With 80 per cent of the planet's ancient forests already lost or degraded, the need for increased protection of the world's remaining forests is more urgent than ever. Forests help stabilize the climate, sustain life, provide jobs, and are the source of culture for many Indigenous communities. Greenpeace opposes destructive and unsustainable development in the remaining ancient forests in Canada and globally. To effect positive change and put lasting solutions in place, we challenge the global marketplace, engage consumers, pressure governments and work with industry to protect the Boreal Forest, the Great Bear Rainforest and the Indonesian rainforest.

Boreal Forest

Stretching from coast to coast, the Boreal forest is one of the largest tracts of ancient forest in the world, encompassing more than half of Canada's landmass. It is a diverse and awe-inspiring landscape of granite outcrops, lakes, rivers and marshes, interspersed with pine, spruce, aspen and poplar forests. It is home to hundreds of First Nations and other communities, as well as threatened iconic species such as woodland caribou and wolverine. 

Great Bear Rainforest

The Great Bear rainforest represents one quarter of the world's remaining coastal temperate rainforest. It stretches along the mainland coast of British Columbia to the Alaska border and covers an area the size of Switzerland. The Great Bear rainforest is home to the rare white Spirit Bear, salmon streams and dozens of First Nations communities. Once wholly threatened with large-scale industrial logging, Greenpeace continues to work to ensure that the 2006 and 2009 Great Bear Rainforest Agreements are implemented for the rainforest's long-term protection.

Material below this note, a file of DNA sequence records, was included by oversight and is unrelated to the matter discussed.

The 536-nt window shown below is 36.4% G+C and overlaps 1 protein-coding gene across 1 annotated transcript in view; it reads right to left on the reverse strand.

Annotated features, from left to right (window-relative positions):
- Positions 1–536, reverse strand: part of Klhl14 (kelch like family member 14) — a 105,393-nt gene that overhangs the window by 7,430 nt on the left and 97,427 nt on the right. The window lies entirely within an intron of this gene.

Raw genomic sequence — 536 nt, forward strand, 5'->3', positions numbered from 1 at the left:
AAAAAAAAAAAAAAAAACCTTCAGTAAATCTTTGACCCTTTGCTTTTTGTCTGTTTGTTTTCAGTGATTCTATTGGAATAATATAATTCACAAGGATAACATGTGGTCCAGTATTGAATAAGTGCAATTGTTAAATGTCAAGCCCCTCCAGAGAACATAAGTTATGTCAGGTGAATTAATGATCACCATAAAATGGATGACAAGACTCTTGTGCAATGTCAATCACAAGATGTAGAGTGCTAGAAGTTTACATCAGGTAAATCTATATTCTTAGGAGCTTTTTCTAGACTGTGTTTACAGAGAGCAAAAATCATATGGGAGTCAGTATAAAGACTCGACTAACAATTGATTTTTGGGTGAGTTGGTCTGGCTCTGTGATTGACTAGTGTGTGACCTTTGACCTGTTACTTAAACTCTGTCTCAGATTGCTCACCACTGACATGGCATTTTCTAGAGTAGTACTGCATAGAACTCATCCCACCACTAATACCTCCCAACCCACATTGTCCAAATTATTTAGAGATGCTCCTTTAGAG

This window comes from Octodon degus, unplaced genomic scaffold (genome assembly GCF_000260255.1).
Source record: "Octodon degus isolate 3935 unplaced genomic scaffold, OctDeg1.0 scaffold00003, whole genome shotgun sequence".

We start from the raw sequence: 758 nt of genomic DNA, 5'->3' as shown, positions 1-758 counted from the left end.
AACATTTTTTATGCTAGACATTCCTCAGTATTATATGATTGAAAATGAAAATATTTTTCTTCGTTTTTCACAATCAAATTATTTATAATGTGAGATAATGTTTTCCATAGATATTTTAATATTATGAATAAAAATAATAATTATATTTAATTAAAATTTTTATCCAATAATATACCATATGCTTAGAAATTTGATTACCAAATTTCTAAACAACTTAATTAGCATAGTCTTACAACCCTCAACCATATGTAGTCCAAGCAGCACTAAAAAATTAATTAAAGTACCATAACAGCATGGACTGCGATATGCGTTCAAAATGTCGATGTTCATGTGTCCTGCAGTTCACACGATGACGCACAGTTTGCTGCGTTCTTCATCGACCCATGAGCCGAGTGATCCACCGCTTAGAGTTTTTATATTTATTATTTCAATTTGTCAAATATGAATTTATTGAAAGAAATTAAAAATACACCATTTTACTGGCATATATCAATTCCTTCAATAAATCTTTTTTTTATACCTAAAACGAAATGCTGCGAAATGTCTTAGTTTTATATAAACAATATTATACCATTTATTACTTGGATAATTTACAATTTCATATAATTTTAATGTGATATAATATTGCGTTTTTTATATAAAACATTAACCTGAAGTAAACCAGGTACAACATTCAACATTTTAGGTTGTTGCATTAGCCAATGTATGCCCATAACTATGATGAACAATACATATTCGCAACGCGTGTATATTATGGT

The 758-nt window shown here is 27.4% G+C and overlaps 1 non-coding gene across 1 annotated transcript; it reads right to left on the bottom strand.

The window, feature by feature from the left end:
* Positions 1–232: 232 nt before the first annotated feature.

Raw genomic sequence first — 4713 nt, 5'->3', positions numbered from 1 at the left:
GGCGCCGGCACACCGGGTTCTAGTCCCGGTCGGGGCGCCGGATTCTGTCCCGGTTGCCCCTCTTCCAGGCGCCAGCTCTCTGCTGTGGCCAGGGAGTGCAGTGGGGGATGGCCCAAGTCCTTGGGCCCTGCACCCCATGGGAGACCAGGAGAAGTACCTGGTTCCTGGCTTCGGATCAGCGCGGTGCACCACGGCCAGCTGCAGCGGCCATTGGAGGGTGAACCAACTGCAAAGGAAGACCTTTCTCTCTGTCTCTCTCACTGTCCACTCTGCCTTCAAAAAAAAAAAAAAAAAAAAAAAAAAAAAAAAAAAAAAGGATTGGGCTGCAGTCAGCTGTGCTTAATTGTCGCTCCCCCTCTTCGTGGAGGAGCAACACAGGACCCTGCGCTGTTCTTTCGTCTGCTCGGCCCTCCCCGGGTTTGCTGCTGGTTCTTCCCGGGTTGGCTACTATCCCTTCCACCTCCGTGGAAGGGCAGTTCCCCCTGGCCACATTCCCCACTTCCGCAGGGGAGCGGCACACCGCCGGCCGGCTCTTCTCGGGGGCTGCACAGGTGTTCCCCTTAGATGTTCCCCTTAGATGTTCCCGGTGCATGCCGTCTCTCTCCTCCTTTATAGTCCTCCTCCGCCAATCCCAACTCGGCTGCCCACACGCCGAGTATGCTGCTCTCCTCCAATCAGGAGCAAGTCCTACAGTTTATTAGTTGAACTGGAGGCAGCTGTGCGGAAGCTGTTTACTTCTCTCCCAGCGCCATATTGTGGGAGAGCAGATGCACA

Indonesian rainforests

Greenpeace campaigns to prevent the reckless destruction of Indonesia's remaining rainforests. We are doing so to protect endangered wildlife like the Sumatran tiger and orangutan, to support forest communities, and to stop greenhouse gas emissions from deforestation. One of the leading drivers of this forest destruction is Asia Pacific Resources International Limited (APRIL).

Clayoquot Sound

British Columbia’s Clayoquot Sound is an ecological treasure of regional, national and global significance. Its mountains, valleys and islands represent Vancouver Island’s largest intact ancient rainforest. Home to 45 known endangered, threatened and vulnerable animal species, Clayoquot’s forests are an invaluable haven for wildlife. In the early 1990s, Greenpeace joined fellow environmental groups, the region’s First Nations and the public to protect the intact old-growth rainforests of Clayoquot Sound from logging. However, despite increased protection, many of these ecologically intact areas remain unprotected and are still vulnerable to logging today.

The latest updates


Monsanto plays at sabotaging democracy across the Americas

Blog entry by Josh Brandon | May 13, 2008 2 comments

Last week, the Monsanto succeeded in undermining a right to know bill that would have seen GE food finally labelled in Canada.  Today, on the other side of the hemisphere they managed to force out the last government minister standing...

Paradise lost for soap and ice cream

Feature story | April 27, 2008 at 17:00

Are you a "green" consumer? Even if your intentions are good, your "Earth friendly" soap and organic ice cream may be driving species to extinction and heating up the planet, especially if these products contain palm oil.

Logging giant AbitibiBowater involved in risky business

Blog entry by Kim Fry | February 28, 2008

Quarterly and year end results released by logging giant AbitibiBowater today raise serious questions about the direction of the company. By not curbing its destructive logging practices in Canada’s Boreal Forest, AbitibiBowater is...

Greenpeace helps make real change right now in the Great Bear Rainforest

Feature story | February 22, 2008 at 17:00

In February of 2006, British Columbia Premier Gordon Campbell and First Nations announced the Great Bear Rainforest agreements - a historic conservation plan for the Great Bear Rainforest, to take full effect in March of 2009. Today, the...

Kim Fry

Blog entry | February 12, 2008

Kim Fry is a Boreal Forest Campaigner with Greenpeace Canada. Kim grew up in a pulp and paper town where her father worked at the paper mill and she spent two summers as a student employee. She then went on to spend half a decade...

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